There’s no gravy on Masterchef, Grace Dent told Claire Byrne on Wednesday. If you want brown stuff on your spuds, you have to reach for the jus. Grace, restaurant critic, broadcaster and author, reckons that people want comfort food at the end of the day and not the sort of high-end fare that she would review for The Guardian:
“I always say that nobody gets to the end of the day and thinks, ‘Gosh, I’d love a lovely big plate of technique and textures and shards and smears.’ They just want something brown, often. I talk a lot about the restorative power of chips with curry sauce, or a good shepherd’s pie or chow mein from a takeaway. These are the things that often hit the spot.”
Grace’s memoir, Hungry, details her experiences as a child growing up in Carlisle and how she went from being cared for by her parents to caring for her parents. And food – of all sorts – is never far from the narrative. When she returned home to care for her parents – her father suffers from dementia – she wanted to make sure that they ate together as often as possible:
“If we were all eating together, we were still a family, before the final point came when Dad had to go into the home.”
Eating together as a family was fine, unless Grace tried to include some of her “fancy London ways” and serve her parents couscous or something exotic like that. In fact, her mother has a particular dislike for couscous:
“She says it’s the bottom of a budgie – a budgie’s cage. I think she’s actually said some ruder things than that that I won’t repeat on radio.”
No couscous then. Right. The fast, processed, cheap food that was bought and eaten by so many families in the 80s was, even though we didn’t know it then, laden with sugar and other not-great ingredients. Claire wondered if Grace ever considered that the sort of food the Dents ate might have contributed to the family’s ill-health. Grace’s answer is… nuanced:
“As an educated person, I can completely see the correlation between big supermarkets coming to Carlise in 1987, this world of plenty, the excitement that we had around food, and suddenly, over the years, weight gain, my father getting diabetes, my mother having cancer, I set out that I can see a correlation.”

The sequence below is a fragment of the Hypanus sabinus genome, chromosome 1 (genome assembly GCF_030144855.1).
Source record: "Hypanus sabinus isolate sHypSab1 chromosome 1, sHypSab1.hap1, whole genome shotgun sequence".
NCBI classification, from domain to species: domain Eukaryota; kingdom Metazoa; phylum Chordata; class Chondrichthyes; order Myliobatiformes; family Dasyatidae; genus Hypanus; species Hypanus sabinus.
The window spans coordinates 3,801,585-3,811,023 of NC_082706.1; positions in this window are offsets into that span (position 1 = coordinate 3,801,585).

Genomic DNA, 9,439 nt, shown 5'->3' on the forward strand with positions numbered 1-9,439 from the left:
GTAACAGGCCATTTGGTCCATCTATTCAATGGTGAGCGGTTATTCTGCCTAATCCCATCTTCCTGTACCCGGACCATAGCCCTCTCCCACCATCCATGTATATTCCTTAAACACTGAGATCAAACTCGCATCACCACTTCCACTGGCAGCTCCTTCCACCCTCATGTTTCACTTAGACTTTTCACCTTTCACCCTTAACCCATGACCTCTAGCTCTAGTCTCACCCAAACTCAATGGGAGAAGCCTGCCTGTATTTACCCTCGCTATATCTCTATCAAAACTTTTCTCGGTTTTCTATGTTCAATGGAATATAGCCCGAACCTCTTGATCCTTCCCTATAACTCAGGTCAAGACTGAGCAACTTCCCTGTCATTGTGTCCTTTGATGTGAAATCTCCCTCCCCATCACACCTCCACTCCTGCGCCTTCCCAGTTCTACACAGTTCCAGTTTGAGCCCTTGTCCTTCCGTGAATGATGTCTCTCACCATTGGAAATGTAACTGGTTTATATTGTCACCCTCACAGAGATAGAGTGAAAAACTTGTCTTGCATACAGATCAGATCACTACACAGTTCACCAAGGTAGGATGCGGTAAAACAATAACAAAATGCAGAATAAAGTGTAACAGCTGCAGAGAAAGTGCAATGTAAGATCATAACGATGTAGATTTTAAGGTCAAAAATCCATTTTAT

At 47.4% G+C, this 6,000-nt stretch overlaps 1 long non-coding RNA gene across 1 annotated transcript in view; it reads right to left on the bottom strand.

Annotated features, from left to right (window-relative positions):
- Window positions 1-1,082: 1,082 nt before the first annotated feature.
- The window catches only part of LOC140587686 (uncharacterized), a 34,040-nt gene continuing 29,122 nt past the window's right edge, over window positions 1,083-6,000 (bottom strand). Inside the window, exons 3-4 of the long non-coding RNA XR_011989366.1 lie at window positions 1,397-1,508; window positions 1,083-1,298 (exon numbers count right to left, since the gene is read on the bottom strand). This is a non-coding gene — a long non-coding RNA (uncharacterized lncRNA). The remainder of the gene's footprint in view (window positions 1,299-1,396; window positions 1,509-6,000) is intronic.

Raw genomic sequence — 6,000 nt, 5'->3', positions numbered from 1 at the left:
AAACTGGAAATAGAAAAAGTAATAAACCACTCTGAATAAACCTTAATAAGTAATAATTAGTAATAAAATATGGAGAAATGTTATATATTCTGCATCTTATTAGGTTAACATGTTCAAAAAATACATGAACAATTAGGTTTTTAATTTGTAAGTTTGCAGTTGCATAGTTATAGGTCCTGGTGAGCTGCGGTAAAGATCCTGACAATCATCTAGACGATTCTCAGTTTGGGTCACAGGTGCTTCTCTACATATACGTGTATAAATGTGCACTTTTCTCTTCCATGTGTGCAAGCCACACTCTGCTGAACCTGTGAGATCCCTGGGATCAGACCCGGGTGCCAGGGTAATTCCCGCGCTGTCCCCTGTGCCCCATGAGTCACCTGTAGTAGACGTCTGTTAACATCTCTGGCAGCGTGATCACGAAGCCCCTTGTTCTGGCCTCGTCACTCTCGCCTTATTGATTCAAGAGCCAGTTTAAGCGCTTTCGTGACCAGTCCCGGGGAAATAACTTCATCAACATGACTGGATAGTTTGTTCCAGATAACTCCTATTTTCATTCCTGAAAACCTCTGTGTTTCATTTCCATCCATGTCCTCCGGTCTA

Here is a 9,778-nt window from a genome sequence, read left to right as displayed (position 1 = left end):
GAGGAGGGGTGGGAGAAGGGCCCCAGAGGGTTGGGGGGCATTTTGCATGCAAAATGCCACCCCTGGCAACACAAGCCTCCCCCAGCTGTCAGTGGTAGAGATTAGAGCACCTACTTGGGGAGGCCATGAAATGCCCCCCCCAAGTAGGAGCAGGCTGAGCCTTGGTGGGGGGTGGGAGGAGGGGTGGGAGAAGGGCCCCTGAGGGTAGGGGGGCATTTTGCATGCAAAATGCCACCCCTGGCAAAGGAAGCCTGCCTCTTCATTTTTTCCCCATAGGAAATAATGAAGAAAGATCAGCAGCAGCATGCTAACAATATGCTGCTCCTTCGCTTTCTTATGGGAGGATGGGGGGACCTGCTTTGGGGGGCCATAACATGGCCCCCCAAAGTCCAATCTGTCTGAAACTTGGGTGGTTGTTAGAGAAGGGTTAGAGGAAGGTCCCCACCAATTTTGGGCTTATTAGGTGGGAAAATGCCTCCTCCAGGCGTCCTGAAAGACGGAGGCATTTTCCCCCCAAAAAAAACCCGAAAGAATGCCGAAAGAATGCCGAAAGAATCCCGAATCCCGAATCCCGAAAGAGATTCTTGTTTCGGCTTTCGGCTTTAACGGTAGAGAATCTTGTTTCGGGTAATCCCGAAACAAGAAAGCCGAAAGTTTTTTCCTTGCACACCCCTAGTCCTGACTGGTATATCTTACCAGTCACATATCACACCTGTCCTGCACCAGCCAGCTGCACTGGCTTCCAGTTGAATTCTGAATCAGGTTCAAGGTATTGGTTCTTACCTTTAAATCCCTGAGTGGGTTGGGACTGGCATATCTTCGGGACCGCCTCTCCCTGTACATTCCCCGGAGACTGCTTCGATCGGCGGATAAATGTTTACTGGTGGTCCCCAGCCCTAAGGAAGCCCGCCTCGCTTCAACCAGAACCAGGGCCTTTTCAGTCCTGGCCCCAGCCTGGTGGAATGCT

Nevertheless, Grace retains an affection and a loyalty to those same supermarkets:
“I still find them exciting, soothing. I still look back at the times that my family spent going to the supermarket together. Working class family going to the supermarket together was a Wednesday night out. It was a time for my Dad to take us somewhere without having to take us anywhere.”
Grace’s love for her parents and her upbringing is evident throughout the conversation with Claire. But her relationship with her father, in particular, is complicated by the fact that she discovered – almost by accident – that he had a family before the one he had with Grace and her mother.
“I think I kind of knew because I’d found a photo of them at one point. This was during the 70s and the 80s, where, you know, kind of noising off at your Dad and demanding answers wasn’t really something that I did, you know, it wasn’t really something that we did to our parents.”
One of the things Grace discovered while writing the book was the way she’d spent so much time making excusing her father’s behaviour, telling herself that it was down to his upbringing, or it was down to his religion, when really it was just down to him being who he was:
“No – it was just my Dad. He just thought he could get away with it.”
The full conversation, including how Grace developed what Claire calls “sharp elbows” when she set out to be a journalist, and how a really long name can help you get ahead in the world of women’s magazines, is available here.
Hungry by Grace Dent is published by Mudlark.
Niall Ó Sioradáin
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